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Dieter Edbauer

Dieter Edbauer

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Dieter Edbauer is professor of translational neurobiochemistry at Ludwig Maximilian University in Munich, Germany. He is co-leading the project Frontotemporal Lobar Degeneration—from the Basic Mechanism and Target Identification to Translational and Clinical Approaches. 

Edbauer received his MD from the University of Munich (LMU; Germany) in 2001. In his doctoral thesis with M. Hallek at the gene center of LMU, he investigated using DNA vaccines against lymphomas (1998-2001). As a medical intern (AiP), later as a postdoc and then as a research assistant, he moved to the Adolf Butenandt Institute at LMU, where he and Christian Haass researched the biochemical mechanisms of Alzheimer‘s disease (2001-2004). As part of their work, a key enzyme in Alzheimer‘s disease, the so-called gamma secretase, was molecularly defined for the first time. This was followed by a stay abroad at the Massachusetts Institute of Technology in the laboratory of M. Sheng (2004-2009). There, his work focused on signal transduction and cell biology in neurons in connection with Alzheimer‘s and Fragile X Syndrome, a hereditary form of mental retardation. In November 2009, Edbauer returned to the newly founded DZNE in Munich as the first Helmholtz Young Investigator Group Leader.

Frontotemporal dementia (FTD) and amyotrophic lateral sclerosis (ALS) are fatal neurodegenerative diseases with overlapping genetics and pathology. The most common cause is expansion of a (GGGGCC)n repeat in the first intron of the gene C9orf72. Edbauer and colleagues discovered that the repeat region is translated in all reading frames into aggregating dipeptide-repeat (DPR) proteins (poly-GA, -GP, -GR, -PA and -PR) despite its intronic localization and lack of an ATG start codon. They are now analyzing the role of DPR proteins in pathogenesis from the ultrastructural to patient level in order to inhibit DPR synthesis and/or toxicity and thus prevent or treat C9orf72 ALS/FTD. Their cellular models show that DPR aggregates sequester key cellular proteins leading to toxicity. The hydrophobic DPR proteins poly-GA, -GP and -PA are transmitted between cells. Since antibodies inhibit poly-GA uptake and aggregation in vitro, Edbauer and team are testing immunotherapy in mouse models. Using immunoassays, they detected poly-GP in the CSF of C9orf72 ALS and FTD patients. Surprisingly, poly-GP levels are similar in presymptomatic and symptomatic C9orf72 carriers, indicating that DPR proteins play an early role in pathogenesis and may trigger TDP-43 pathology and neurodegeneration in a cascade-like mechanism.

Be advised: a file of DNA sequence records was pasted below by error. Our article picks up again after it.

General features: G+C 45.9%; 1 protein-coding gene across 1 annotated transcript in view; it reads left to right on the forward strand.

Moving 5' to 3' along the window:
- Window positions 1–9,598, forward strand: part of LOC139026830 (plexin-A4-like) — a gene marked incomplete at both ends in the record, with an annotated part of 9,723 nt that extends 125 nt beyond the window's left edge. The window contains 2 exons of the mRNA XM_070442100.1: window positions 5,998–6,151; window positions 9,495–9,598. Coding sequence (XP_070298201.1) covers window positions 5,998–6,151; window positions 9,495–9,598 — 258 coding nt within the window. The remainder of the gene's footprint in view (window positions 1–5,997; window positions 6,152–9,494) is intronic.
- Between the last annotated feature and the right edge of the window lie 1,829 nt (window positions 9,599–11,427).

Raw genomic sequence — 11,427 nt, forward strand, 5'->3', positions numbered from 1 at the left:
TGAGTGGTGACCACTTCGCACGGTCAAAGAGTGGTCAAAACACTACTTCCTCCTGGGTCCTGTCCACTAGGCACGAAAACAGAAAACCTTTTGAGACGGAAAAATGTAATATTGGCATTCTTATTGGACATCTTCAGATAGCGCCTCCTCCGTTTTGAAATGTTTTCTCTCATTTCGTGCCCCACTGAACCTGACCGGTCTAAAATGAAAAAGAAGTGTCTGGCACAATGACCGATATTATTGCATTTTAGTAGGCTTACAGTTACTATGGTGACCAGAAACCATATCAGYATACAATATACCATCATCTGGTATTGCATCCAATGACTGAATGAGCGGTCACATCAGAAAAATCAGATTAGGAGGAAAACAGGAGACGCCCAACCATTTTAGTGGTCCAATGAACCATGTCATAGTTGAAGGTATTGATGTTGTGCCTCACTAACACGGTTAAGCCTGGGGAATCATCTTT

Edbauer is dissecting C9orf72 pathogenesis further using primary neuron culture, mouse models (with B. Wefers, DZNE Munich), proteomics (with F. Meißner and M. Mann, MPI Martinsried) and cryo-electron tomography (with R. Fernandez-Busnadiego and W. Baumeister, MPI Martinsried). Whenever possible, they use human brain tissue to confirm their in vitro in patients (with T. Arzberger, DZNE Munich). Using cellular assays, the team aims to understand the mechanisms of the unusual translation of the expanded C9orf72 repeat to develop inhibitors for future therapy.

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Franck Polleux
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Franck Polleux is professor of neuroscience and a member of the Mortimer B. Zuckerman Mind Brain Behavior Institute at Columbia University. He is co-leading the Deciphering the Evolutionary Origins of […]